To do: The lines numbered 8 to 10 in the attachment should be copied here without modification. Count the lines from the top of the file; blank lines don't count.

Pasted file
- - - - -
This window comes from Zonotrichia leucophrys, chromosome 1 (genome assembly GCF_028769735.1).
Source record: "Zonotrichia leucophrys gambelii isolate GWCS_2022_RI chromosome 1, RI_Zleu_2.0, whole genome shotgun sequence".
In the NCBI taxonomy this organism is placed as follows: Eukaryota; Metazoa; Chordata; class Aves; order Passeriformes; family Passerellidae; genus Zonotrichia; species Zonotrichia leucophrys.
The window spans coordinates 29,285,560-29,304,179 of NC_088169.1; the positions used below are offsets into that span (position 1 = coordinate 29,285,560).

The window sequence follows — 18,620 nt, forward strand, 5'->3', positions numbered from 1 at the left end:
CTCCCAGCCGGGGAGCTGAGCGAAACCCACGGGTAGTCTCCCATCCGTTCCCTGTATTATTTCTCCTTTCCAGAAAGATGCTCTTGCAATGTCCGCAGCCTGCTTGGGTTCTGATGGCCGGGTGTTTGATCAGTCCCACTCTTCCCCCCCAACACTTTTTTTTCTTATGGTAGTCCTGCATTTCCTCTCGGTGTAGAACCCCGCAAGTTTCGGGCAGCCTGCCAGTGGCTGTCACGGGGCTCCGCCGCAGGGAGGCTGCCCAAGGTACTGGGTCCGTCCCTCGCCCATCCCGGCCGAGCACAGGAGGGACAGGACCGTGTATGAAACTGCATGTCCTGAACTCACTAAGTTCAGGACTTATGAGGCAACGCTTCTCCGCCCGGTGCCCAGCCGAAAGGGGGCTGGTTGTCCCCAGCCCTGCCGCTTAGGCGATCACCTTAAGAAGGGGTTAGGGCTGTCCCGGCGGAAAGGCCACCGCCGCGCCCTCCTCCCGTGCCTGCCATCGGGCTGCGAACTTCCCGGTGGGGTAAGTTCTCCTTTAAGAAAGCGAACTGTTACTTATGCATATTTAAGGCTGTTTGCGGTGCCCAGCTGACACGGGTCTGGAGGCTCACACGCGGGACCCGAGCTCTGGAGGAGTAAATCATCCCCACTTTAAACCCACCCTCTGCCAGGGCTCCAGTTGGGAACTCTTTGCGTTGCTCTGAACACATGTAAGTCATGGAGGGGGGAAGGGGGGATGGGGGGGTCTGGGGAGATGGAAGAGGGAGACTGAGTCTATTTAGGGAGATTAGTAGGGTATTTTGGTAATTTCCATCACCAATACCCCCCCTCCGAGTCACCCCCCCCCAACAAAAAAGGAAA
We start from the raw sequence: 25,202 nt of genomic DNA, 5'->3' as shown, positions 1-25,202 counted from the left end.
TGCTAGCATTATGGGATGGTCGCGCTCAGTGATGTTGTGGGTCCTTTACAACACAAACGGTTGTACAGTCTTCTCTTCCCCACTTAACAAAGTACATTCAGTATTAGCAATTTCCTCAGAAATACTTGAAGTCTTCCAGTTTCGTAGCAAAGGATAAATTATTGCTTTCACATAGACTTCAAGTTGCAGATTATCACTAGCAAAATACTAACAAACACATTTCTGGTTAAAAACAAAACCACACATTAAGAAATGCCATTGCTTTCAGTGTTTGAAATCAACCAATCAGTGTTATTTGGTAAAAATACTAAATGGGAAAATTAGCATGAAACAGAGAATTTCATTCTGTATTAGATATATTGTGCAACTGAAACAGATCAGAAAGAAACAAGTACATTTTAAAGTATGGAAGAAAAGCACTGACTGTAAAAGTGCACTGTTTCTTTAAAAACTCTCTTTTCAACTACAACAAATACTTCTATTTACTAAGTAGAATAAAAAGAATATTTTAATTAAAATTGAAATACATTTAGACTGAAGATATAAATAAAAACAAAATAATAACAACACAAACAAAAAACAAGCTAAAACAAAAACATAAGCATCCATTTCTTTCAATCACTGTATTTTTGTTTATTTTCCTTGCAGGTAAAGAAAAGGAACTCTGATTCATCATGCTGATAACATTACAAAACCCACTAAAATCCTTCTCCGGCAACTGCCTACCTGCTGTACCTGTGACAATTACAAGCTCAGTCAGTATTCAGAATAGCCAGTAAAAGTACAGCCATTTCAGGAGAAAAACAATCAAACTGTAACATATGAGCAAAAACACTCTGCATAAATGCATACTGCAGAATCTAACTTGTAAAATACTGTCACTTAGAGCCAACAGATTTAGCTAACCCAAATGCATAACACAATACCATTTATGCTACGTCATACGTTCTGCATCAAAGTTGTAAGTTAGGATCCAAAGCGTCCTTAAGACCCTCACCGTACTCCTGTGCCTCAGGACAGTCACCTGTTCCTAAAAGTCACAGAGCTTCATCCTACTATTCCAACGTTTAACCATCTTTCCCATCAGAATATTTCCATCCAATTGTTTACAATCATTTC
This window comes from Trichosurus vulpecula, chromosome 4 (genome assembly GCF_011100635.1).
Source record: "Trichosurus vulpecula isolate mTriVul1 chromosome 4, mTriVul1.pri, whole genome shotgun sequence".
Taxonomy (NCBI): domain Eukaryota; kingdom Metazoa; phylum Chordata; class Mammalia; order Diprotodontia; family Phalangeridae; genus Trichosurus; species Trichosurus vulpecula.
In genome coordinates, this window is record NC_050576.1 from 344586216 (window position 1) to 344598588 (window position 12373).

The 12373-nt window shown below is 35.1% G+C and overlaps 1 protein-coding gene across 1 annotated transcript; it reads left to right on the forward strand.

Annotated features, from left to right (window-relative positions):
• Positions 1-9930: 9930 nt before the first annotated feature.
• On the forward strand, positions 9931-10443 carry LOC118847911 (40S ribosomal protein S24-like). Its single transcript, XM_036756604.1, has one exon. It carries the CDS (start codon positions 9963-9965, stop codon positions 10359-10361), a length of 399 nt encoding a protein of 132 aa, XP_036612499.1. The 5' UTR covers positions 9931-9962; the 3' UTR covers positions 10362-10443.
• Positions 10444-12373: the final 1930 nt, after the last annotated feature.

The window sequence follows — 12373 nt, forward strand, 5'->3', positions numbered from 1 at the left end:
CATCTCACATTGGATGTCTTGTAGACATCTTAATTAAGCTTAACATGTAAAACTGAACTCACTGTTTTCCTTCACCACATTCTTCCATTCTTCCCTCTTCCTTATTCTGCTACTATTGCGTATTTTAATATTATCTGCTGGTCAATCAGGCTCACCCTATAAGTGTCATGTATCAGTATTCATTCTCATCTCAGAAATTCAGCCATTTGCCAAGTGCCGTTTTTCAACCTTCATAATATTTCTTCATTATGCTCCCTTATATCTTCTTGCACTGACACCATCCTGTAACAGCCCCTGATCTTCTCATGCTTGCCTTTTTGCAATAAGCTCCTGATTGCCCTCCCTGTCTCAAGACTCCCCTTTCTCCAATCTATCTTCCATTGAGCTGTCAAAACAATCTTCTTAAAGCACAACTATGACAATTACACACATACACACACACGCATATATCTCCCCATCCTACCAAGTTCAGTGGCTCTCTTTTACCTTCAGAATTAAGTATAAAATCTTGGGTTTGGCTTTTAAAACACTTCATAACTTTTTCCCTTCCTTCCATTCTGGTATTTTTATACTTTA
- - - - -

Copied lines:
TGCTAGCATTATGGGATGGTCGCGCTCAGTGATGTTGTGGGTCCTTTACAACACAAACGGTTGTACAGTCTTCTCTTCCCCACTTAACAAAGTACATTCAGTATTAGCAATTTCCTCAGAAATACTTGAAGTCTTCCAGTTTCGTAGCAAAGGATAAATTATTGCTTTCACATAGACTTCAAGTTGCAGATTATCACTAGCAAAATACTAACAAACACATTTCTGGTTAAAAACAAAACCACACATTAAGAAATGCCATTGCTTTCAGTGTTTGAAATCAACCAATCAGTGTTATTTGGTAAAAATACTAAATGGGAAAATTAGCATGAAACAGAGAATTTCATTCTGTATTAGATATATTGTGCAACTGAAACAGATCAGAAAGAAACAAGTACATTTTAAAGTATGGAAGAAAAGCACTGACTGTAAAAGTGCACTGTTTCTTTAAAAACTCTCTTTTCAACTACAACAAATACTTCTATTTACTAAGTAGAATAAAAAGAATATTTTAATTAAAATTGAAATACATTTAGACTGAAGATATAAATAAAAACAAAATAATAACAACACAAACAAAAAACAAGCTAAAACAAAAACATAAGCATCCATTTCTTTCAATCACTGTATTTTTGTTTATTTTCCTTGCAGGTAAAGAAAAGGAACTCTGATTCATCATGCTGATAACATTACAAAACCCACTAAAATCCTTCTCCGGCAACTGCCTACCTGCTGTACCTGTGACAATTACAAGCTCAGTCAGTATTCAGAATAGCCAGTAAAAGTACAGCCATTTCAGGAGAAAAACAATCAAACTGTAACATATGAGCAAAAACACTCTGCATAAATGCATACTGCAGAATCTAACTTGTAAAATACTGTCACTTAGAGCCAACAGATTTAGCTAACCCAAATGCATAACACAATACCATTTATGCTACGTCATACGTTCTGCATCAAAGTTGTAAGTTAGGATCCAAAGCGTCCTTAAGACCCTCACCGTACTCCTGTGCCTCAGGACAGTCACCTGTTCCTAAAAGTCACAGAGCTTCATCCTACTATTCCAACGTTTAACCATCTTTCCCATCAGAATATTTCCATCCAATTGTTTACAATCATTTC
This window comes from Trichosurus vulpecula, chromosome 4 (genome assembly GCF_011100635.1).
Source record: "Trichosurus vulpecula isolate mTriVul1 chromosome 4, mTriVul1.pri, whole genome shotgun sequence".